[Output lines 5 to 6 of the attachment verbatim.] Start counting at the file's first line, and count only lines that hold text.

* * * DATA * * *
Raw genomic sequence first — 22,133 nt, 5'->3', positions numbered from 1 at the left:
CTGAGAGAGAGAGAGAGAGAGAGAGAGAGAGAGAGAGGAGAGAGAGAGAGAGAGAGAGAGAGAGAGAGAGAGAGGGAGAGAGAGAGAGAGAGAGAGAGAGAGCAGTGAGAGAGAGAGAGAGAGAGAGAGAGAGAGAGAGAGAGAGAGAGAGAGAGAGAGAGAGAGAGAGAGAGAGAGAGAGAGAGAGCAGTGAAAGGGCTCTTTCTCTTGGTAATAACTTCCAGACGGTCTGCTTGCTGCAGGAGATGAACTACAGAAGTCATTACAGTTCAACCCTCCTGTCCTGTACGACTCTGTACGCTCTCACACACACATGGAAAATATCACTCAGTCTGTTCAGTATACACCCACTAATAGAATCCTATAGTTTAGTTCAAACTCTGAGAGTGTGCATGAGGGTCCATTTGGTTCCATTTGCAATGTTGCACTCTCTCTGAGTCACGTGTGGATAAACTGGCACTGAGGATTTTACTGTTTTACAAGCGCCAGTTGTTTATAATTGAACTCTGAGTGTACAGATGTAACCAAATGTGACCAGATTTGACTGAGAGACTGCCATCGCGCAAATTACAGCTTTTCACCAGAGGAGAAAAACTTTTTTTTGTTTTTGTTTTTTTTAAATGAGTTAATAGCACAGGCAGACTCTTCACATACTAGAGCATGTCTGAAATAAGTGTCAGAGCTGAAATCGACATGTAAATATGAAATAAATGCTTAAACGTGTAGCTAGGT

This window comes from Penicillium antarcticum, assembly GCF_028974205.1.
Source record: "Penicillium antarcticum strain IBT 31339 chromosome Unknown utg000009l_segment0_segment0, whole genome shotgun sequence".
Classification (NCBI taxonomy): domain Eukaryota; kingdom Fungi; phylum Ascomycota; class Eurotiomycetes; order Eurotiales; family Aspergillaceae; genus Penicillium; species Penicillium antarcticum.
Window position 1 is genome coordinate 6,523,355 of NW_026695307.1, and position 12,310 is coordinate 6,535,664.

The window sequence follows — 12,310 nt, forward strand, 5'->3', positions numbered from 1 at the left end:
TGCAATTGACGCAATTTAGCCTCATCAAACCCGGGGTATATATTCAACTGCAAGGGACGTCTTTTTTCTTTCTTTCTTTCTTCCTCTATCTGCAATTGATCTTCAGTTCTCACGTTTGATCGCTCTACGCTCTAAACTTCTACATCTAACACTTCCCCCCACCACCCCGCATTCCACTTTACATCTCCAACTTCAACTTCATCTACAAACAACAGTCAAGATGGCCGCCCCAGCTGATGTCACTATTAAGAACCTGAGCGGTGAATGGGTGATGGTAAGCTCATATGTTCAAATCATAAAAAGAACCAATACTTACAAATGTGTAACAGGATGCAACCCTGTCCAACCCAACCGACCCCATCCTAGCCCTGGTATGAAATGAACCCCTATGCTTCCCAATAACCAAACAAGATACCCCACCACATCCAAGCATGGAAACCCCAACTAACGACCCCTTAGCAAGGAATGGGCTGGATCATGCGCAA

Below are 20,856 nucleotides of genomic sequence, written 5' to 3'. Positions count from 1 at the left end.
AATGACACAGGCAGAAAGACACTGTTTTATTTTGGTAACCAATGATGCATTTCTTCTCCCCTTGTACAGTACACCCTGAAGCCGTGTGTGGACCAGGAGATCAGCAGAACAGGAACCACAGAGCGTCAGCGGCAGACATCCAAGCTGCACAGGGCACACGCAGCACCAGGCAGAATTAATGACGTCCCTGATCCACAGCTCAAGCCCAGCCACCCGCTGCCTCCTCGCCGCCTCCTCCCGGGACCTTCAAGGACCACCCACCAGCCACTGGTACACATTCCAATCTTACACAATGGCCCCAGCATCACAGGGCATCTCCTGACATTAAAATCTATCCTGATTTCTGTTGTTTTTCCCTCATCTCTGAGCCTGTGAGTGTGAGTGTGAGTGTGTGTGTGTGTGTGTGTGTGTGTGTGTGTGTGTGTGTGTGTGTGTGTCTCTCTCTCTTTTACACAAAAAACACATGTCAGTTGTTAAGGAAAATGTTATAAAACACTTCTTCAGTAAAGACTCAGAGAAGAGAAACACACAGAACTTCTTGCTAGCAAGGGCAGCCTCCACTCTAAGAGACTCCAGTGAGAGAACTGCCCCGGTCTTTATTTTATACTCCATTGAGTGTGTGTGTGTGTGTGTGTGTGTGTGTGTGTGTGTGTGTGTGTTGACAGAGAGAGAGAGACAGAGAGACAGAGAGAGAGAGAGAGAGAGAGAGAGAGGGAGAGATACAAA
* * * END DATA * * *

Classification (NCBI taxonomy): domain Eukaryota; kingdom Fungi; phylum Ascomycota; class Eurotiomycetes; order Eurotiales; family Aspergillaceae; genus Penicillium; species Penicillium antarcticum.
Window position 1 is genome coordinate 6,523,355 of NW_026695307.1, and position 12,310 is coordinate 6,535,664.